Detective Comics 520 (November 1982)


You know what… I’m not sure I’ve seen a better inker on Newton than Alfredo Alcala. The art this issue is exceptional. It’s so wonderful, it makes up for Conway’s leap off the judgement bridge.

The story itself isn’t bad. Batman is putting together all the clues about Rupert Thorne, as Thorne hires Dr. Thirteen to ghost-bust Hugo Strange. Then Batman has to just Deadshot out of prison, which I guess provides the issue’s action sequence.

For whatever reason, Conway writes it in second person, the narration describing each character’s thoughts to him (Vicki Vale doesn’t get that treatment). It’s absolutely horrendous. I think Conway’s doing it to get the tension up, since his lengthy arc is about to end… but it utterly fails.

Thank goodness for the art.

The Catwoman backup is genial. It’s got nice Gil Kane art and Rozakis’s script is fine. While filler, it’s got potential.


The Haunting of “Boss” Thorne; writer, Gerry Conway; penciller, Don Newton; inker, Alfredo Alcala; colorist, Adrienne Roy; letterer, Ben Oda. The Cat and the Conover Caper!; writer, Bob Rozakis; artist, Gil Kane; colorist, Tom Ziuko; letterer, Adam Kubert. Editors, Carl Gafford and Len Wein; publisher, DC Comics.


Batman 353 (November 1982)


With the amazing cover and the Garcia-Lopez art, it’d be impossible not to at least enjoy the issue. It’s just a Batman versus the Joker issue–this time the Joker’s making a monument to himself, angry Gotham was going to make one to Broadway musical stars instead. On some level, I agree… Broadway musical stars?

Conway’s Joker is both nuts and dangerous–he opens the issue killing one of his henchmen. It’s very iconic Joker stuff, actually. I remember the issue from when I was a kid.

There’s some development on the subplots–Batman’s finally on to Rupert Thorne, probably a year after he was released. Good thing Batman didn’t keep tabs on him, or else there wouldn’t be a long gestating storyline.

The backup is all right. Barr does a good job writing Robin as a somewhat naive kid and Newton’s art is fantastic. Again, “Matches” Malone is just a completely goof.


Last Laugh; writer, Gerry Conway; penciller, Jose Luis Garcia-Lopez; inker, Dan Adkins; letterer, Ben Oda. The Sting–Batman Style; writer, Mike W. Barr; penciller, Don Newton; inker, Dennis Jensen; letterer, Todd Klein. Colorist, Adrienne Roy; editors, Carl Gafford and Len Wein; publisher, DC Comics.

Unknown Soldier 21 (August 2010)


This issue, which Dysart tells from an omniscient first person point of view of an AK-47, might be the perfect example of the comic book medium’s narrative potential. I cannot think of any other medium where such a story could be told.

Without the visuals, it would not work, so prose is out. As a narrated film, it would not work because there’s the problem with the narrator. In writing, the reader can give the piece some leeway, but I cannot think of a single film narrated by an inanimate object.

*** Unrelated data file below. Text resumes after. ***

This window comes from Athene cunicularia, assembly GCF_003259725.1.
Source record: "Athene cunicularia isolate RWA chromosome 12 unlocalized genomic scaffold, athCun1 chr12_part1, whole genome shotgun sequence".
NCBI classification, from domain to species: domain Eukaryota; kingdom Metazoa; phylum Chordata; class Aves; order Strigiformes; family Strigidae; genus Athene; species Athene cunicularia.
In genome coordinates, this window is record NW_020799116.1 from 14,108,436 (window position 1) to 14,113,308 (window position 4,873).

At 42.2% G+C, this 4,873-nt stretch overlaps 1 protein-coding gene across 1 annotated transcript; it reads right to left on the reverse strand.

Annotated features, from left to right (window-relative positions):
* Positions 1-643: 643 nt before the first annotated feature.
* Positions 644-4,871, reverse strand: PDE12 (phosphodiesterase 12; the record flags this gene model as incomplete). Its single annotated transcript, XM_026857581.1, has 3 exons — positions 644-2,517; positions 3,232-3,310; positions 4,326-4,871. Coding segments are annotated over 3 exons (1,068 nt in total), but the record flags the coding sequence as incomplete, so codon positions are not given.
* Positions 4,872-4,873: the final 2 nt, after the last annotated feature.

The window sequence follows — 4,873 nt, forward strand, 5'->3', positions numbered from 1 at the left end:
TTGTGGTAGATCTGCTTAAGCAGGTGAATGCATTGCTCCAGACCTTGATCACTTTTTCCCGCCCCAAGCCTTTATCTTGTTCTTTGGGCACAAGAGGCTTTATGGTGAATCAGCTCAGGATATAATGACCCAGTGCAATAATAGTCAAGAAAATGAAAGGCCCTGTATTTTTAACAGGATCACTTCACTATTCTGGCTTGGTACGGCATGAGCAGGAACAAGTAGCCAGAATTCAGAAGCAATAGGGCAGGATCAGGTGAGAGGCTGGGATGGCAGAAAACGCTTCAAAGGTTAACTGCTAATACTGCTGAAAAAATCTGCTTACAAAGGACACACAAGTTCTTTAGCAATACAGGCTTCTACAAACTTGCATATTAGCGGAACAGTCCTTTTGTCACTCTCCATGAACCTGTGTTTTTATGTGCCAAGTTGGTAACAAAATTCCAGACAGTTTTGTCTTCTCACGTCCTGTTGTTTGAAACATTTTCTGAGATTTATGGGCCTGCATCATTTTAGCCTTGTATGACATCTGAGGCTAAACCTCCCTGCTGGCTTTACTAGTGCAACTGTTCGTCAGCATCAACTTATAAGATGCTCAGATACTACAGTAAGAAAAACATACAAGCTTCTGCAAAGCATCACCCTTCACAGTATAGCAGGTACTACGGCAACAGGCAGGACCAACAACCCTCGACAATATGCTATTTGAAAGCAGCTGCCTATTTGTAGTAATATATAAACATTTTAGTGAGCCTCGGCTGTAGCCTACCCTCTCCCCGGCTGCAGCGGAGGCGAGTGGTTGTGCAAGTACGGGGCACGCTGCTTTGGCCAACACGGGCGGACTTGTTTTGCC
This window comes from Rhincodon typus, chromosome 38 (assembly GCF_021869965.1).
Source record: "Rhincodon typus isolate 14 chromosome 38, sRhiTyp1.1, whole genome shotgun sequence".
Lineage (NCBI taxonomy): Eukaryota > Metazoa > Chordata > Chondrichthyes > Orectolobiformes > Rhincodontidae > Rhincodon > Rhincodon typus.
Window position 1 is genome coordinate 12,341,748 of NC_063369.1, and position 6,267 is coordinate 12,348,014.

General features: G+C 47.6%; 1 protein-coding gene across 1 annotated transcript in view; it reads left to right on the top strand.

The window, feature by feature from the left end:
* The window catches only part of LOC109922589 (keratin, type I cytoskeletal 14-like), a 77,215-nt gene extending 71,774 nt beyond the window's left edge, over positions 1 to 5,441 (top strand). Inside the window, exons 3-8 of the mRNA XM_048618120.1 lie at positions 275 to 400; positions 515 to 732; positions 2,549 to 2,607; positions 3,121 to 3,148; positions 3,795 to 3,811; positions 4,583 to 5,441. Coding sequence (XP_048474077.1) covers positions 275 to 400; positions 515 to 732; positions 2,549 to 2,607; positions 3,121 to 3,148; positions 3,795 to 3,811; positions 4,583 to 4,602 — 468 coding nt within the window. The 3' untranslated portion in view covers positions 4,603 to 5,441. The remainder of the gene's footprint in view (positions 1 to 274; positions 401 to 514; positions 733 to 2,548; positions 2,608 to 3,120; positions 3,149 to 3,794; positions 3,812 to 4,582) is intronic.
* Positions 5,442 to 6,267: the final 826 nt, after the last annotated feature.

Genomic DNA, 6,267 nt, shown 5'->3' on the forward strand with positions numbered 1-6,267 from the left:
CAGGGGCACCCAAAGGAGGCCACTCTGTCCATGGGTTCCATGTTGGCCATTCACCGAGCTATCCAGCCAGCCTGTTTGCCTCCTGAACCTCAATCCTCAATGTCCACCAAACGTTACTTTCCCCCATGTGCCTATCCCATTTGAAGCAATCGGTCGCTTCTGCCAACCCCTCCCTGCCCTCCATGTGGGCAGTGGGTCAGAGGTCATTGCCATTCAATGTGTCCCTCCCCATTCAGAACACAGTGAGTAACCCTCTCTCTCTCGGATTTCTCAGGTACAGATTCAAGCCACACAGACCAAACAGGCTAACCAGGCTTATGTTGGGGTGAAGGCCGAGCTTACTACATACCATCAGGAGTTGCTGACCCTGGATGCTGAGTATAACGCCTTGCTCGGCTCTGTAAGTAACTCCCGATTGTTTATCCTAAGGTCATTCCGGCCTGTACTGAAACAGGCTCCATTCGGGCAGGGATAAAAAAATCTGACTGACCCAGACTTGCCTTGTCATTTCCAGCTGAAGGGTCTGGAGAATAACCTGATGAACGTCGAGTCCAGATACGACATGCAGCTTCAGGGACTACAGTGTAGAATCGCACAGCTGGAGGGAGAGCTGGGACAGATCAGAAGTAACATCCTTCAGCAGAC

What Dysart does is tell a focused history lesson. Where this particular weapon came from and where it goes. Dysart’s able to tell jokes, to show horrific events, to give a history lesson, all in twenty-two pages, all without leaving the context of a commercial comic book.

It’s not even anti-war really, just matter-of-fact.


A Gun In Africa; writer, Joshua Dysart; artist, Rick Veitch; colorist, Oscar Celestini; letterer, Clem Robins; editor, Pornsak Pichetshote; publisher, Vertigo.

Detective Comics 519 (October 1982)


Kupperberg writes Batman and Robin like something out of the TV show. They’re celebrities, they go on very public adventures, Robin loiters awkwardly around the Batcave in his tights. The approach is just awkward–it’s like a fifties story stretched over a whole issue so there’s no way it isn’t going to overstay it’s welcome.

In this story, Batman has a Washington DC adventure and Robin goes to the arctic. It feels like a James Bond parody.

Having Calnan on the inks is also a problem, but it’s not like, even with the regular quality Newton art, the story wasn’t going to be weak. Kupperberg doesn’t even give the issue any subplots. It’s just Batman and Robin splitting up to fight the villains.

However, at least the Batgirl backup is worthwhile. Randall continues to overwrite, but what she’s overwriting is interesting. Here, Batgirl loses, feels bad, story ends. Plus, great art.


…Like a Dreadnought in the Sky!; writers, Gerry Conway and Paul Kupperberg; penciller, Don Newton; inker, John Calnan; colorist, Adrienne Roy; letterer, Ben Oda; editor, Len Wein. …When Velvet Paws Caress the Ground!; writer, Barbara J. Randall; penciller, Trevor von Eeden; inker, Rodin Rodriguez; colorist, Gene D’Angelo; letterer, Janice Chiang; editor, Dick Giordano. Publisher, DC Comics.

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